Figure 16. Initial retracted photo.


Figure 17. 3D printed models from the SprintRay Pro of original scan, preps and digital wax up.

The design method for this case was Biogeneric Copy (Figure 18), but as mentioned before, the doctor had to open up the diastema. This can be done by using the group function, selecting #8 and #9, and then selecting the anatomical 2D tool to evenly open the gap between the centrals (Figure 19). The suggested connector size for an e.max bridge is 12 mm squared which was achieved by using the Anatomical Connector design and then extending the connector on the lingual surface as much as the bite would allow. The crowns and bridge were milled with e.max blocks, shade A2 LT, as e.max bridge blocks are only available in LT. The crowns and bridge were contoured by hand and then characterized using IPS e.max CAD crystal stains and glaze. The connectors of the bridge were distinguished using shade 1 to give the illusion of slight staining and separation of the teeth. The stain, shade Creme, was used for slight craze lines giving the teeth a natural appearance appropriate for the age of the patient. The translucency was highlighted by using a mixture of shades I1 and I2 and then that was framed with the shade white stain at the incisal edges and 1/3 of the way down on the mesial and distal marginal ridges as shown in Figure 20. After the ideal characterization was achieved, an Optragate was placed, and the restorations were bonded in using Variolink Esthetic resin cement.


Figure 18. Original BioCopy design from digital wax up with diastema closed.


Figure 19. Design using Shape > Anatomical 2D tool after grouping #8 and 9 for symmetrical modification of the centrals.


Figure 20. Staining and glazing pattern using IPS e.max CAD stains and Fluo Glaze.

When this case was delivered, I am not sure who was truly more excited, Tina or Dr. Michelle Falbo, which is who restored this gorgeous case (Figure 21). Dr. Falbo had limited experience with CAD/CAM in the past and was not truly convinced of the capabilities of the CEREC, especially with anterior restorations. This was not an easy case to begin with, having spacing discrepancies and mixing bridges and single unit crowns in the treatment, but she executed it beautifully and is now a true believer of CEREC and same day delivery.  The patient was thrilled with her new smile and looking forward to the next steps of establishing her posterior occlusion with implants and single unit restorations.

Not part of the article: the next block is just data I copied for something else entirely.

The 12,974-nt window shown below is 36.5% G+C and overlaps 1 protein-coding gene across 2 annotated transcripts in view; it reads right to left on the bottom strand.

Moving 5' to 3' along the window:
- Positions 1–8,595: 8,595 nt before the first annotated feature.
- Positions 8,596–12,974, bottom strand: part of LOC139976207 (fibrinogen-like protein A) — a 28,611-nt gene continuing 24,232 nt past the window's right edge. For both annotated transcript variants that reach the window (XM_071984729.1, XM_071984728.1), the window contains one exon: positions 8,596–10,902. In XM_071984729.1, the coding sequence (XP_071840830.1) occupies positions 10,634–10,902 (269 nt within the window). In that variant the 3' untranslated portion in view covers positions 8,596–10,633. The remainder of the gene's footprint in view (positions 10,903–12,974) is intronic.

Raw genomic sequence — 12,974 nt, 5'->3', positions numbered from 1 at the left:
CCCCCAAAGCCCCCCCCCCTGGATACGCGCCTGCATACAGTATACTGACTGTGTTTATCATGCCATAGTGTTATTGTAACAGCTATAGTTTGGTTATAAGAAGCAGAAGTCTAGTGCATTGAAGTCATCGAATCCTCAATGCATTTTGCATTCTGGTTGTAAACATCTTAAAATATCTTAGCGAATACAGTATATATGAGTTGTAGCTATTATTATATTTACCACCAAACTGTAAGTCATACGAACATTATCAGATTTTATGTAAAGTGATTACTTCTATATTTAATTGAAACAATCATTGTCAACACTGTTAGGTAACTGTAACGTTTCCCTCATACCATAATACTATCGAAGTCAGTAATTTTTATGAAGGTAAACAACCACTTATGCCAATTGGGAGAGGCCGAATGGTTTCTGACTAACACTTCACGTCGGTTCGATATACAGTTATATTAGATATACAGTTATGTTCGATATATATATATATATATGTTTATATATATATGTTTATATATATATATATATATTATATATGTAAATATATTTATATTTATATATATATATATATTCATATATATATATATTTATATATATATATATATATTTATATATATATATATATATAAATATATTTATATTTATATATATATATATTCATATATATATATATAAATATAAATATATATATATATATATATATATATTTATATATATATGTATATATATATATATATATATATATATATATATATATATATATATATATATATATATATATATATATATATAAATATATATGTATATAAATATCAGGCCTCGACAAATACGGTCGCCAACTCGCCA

Figure 21. Patients initial reaction to her new smile.

 
Figure 22. After retracted photo of same day delivery. E.max crowns #6, 7, and 8. E.max 3-unit bridge from #9-11, shade A2 LT.

 

Crystal

Crystal presented with uneven diastemas and spacing on her upper anterior teeth ​with an edentulous space for #11 (Figure 23). An implant was placed six months prior to this treatment phase and is ready to restore. She did not want to go through orthodontics, but she did want to fix the gaps in her teeth and get rid of the decay. The challenge is the uneven spacing right and left of the midline, and also the canted midline. This is a perfect case for a digital wax-up to provide more ideal proportions and allow the patient to see where the case can go (Figure 24).


Figure 23. Initial smile photo showing uneven diastemas from left to right side and edentulous space #11.


Figure 24. Digital wax up showing roadmap of possibilities 

What I love about using e.max is the versatility of different types of restorations. The implant crown and the single unit restorations can all be done with one material, which gives a more natural result. What is great about CEREC is you can do multiple restoration types at once, meaning you can select crowns and the implant crown in the same file (Figure 25). The plan for imaging purposes is to prepare the restorations first, making sure the margins are clear, the preps are smooth, and the substructures are all similar to allow for a more natural appearance of multiple restorations in the smile (Figure 26). The next step is to remove the healing cap and image the prepped teeth in the Upper Jaw folder, and then place the ScanPost in for #11 and scan this into the ScanBody Upper folder.  Scan the lower jaw and Buccal Bite as normal and start to design the case (Figure 27).